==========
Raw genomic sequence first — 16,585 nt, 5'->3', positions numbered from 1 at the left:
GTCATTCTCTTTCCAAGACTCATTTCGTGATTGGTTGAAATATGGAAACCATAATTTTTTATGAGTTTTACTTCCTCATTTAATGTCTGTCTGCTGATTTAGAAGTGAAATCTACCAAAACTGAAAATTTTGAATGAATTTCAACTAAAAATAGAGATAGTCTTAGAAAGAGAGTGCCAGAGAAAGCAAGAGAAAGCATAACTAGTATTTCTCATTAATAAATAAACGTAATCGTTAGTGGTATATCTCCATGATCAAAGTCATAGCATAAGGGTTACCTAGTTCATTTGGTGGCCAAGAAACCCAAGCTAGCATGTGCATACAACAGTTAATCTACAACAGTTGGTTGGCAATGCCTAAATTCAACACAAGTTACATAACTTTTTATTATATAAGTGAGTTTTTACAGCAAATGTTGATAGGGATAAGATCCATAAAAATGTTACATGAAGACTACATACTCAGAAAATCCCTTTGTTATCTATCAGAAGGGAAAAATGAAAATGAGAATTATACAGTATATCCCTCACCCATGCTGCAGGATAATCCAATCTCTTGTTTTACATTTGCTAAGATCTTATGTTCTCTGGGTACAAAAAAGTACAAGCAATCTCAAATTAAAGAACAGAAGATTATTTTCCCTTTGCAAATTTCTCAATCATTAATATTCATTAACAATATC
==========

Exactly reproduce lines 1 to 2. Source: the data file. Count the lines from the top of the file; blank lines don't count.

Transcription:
Raw genomic sequence first — 16,585 nt, 5'->3', positions numbered from 1 at the left:
GTCATTCTCTTTCCAAGACTCATTTCGTGATTGGTTGAAATATGGAAACCATAATTTTTTATGAGTTTTACTTCCTCATTTAATGTCTGTCTGCTGATTTAGAAGTGAAATCTACCAAAACTGAAAATTTTGAATGAATTTCAACTAAAAATAGAGATAGTCTTAGAAAGAGAGTGCCAGAGAAAGCAAGAGAAAGCATAACTAGTATTTCTCATTAATAAATAAACGTAATCGTTAGTGGTATATCTCCATGATCAAAGTCATAGCATAAGGGTTACCTAGTTCATTTGGTGGCCAAGAAACCCAAGCTAGCATGTGCATACAACAGTTAATCTACAACAGTTGGTTGGCAATGCCTAAATTCAACACAAGTTACATAACTTTTTATTATATAAGTGAGTTTTTACAGCAAATGTTGATAGGGATAAGATCCATAAAAATGTTACATGAAGACTACATACTCAGAAAATCCCTTTGTTATCTATCAGAAGGGAAAAATGAAAATGAGAATTATACAGTATATCCCTCACCCATGCTGCAGGATAATCCAATCTCTTGTTTTACATTTGCTAAGATCTTATGTTCTCTGGGTACAAAAAAGTACAAGCAATCTCAAATTAAAGAACAGAAGATTATTTTCCCTTTGCAAATTTCTCAATCATTAATATTCATTAACAATATC